To further solidify the continued propagation of the Flame by humanity afflicted with the curse of undeath, Gwyn, or possibly his children, conspire with Kingseeker Frampt, one of the primordial serpents, to create the prophecy and myth of the Chosen Undead as another means of control.

By distributing the prophecy, and the myth of the Chosen Undead, it encourages the more powerful of the undead to seek more souls and link the Flame, framing it as a noble quest to banish the curse of undeath. The process does indeed do this, for a while, until the Flame begins to die down once more, re-starting the cycle.

Having devised and implemented a plan to ensure the continued protection and fuelling of the First Flame, Gwyn splits his Lord Soul with his children and several other important figures, and finally offers himself to the Flame, becoming the first Lord of Cinder. His loyal knights who accompany him are charred in the resulting conflagration, becoming the Black Knights that wander Lordran.

At some point before the linking of the Flame by Gwyn, the Witch of Isalith attempts to re-create the First Flame, but instead ends up creating the Chaos Flame the eventually spawns the demon race and pyromancy.

It is logical to assume that the events taking place in Dark Souls 1 happen just after the first waning of the Flame since Gwyn became the first Lord of Cinder (although it would seem that this is still a very long time after that). I think this is evidence most by the fact that the Nito and Seath are still alive (if that is the appropriate word for the First of the Dead and a now immortal dragon.)

I did wonder why Frampt (presumably with Gwyn’s permission) would push you towards destroying Nito, Seath and the other holders of the Lord Souls. The simple answer would seem to be that he knew that powerful souls would be needed for the re-kindling and no longer really needed the other holders of the Lord Souls for anything. The Flame would continue to exist without them.

I also questioned how the Flame could be linked in subsequent cycles of the process as the powerful souls of Nito etc would already have been used up in the players run in Dark Souls 1. However, this must be where the Lords of Cinder come into play. Just as you kill the first Lord of Cinder in the form of Gwyn, subsequent ‘chosen undead’ must vanquish all the other Lords of Cinder who are created through the process of linking the Flame before linking the Flame themselves.

This is yet more evidence of the cyclical nature of the process and ingenuity of the deception by Gwyn and Frampt. It is hard to shake off the feeling that you are being used when you play the game, and I know that next time I am faced with the choice, you better believe I will be choosing not to link the Flame.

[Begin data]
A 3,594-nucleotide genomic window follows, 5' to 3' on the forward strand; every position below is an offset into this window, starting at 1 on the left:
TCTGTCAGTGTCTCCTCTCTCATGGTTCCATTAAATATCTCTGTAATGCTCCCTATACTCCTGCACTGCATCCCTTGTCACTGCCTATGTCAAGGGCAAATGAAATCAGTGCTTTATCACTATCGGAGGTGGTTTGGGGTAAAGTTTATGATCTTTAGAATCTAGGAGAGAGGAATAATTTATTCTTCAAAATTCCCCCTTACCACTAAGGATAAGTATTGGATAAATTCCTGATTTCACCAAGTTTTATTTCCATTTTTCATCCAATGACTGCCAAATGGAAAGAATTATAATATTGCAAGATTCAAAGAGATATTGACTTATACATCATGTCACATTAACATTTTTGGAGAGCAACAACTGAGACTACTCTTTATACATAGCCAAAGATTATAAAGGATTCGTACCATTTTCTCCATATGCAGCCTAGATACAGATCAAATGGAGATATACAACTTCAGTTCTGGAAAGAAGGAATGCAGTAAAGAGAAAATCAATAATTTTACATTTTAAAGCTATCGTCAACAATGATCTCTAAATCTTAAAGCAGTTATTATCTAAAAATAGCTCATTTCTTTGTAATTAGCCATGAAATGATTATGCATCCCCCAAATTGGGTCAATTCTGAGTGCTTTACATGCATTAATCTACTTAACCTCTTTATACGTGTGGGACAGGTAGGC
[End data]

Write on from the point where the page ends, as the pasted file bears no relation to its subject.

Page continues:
Gaming Addiction

Video game addiction: how I’ve missed you. Since the age of seven I spent most of my time hurrying back from school or other such tedious chores to continue another adventure in whatever gaming fix I had at the time. My first gaming experience was Goldeneye on the N64 (a game which lives up to the fame and fondness in people’s memories) and after that my love of games was kindled. So, the majority of my childhood/teen years were probably what most people would see as a textbook case of misspent youth and hardly what most people would describe as productive This may or may not be true but the fact remains that there is a certain pleasure to immersing yourself in a gaming experience; defeating the villain, completing the quest, catching them all. Iconic moments experienced by a whole generation immediately come to mind; stopping the moon from crushing clock town, Joanna Dark’s showdown with the Skedar leader, sneaking through Goldeneye’s Facility, Link opening the doors of time and, of course, choosing between 3 Pokemon in Professor Oak’s lab. However, in the last few years something unexpected happened. Gaming fell by the wayside, lack of time and money contributed to a lack of enthusiasm for the next gen consoles. No longer was I taking the role of a plumber or a bear with a bird in its backpack. I was worried that I had lost forever the total immersion and enthusiasm for games that I once had in such abundance. Happily in recent days three games have come along to rekindle my gaming passion: Pokemon Heart Gold (by no means a new game but one which I somehow missed first time around), Elder Scrolls and Dark Souls. The quality of these three games is outstanding; RPG’s at their finest. The world created in the Elder Scrolls universe is so detailed and compelling that you find yourself completing menial tasks which, in the real world, would be ridiculous but in the context of the game are hugely enjoyable (usually fetching or finding for reasonably ungrateful people). Dark Souls manages to be outstanding in a completely different way; the combat is streamlined and sublime, the world is beautiful and fascinating and the difficulty level is genuinely tough. The first defeated boss really does create a feeling of utter triumph and skill. Similarly, defeating the Elite Four with a band of Pokemon which you have raised from New Bark Town all across Johto to Indigo Plateau is no less compelling after nearly 20 years of Pokemon. Now that my love of games has been re-ignited, suggestions for new games would be appreciated.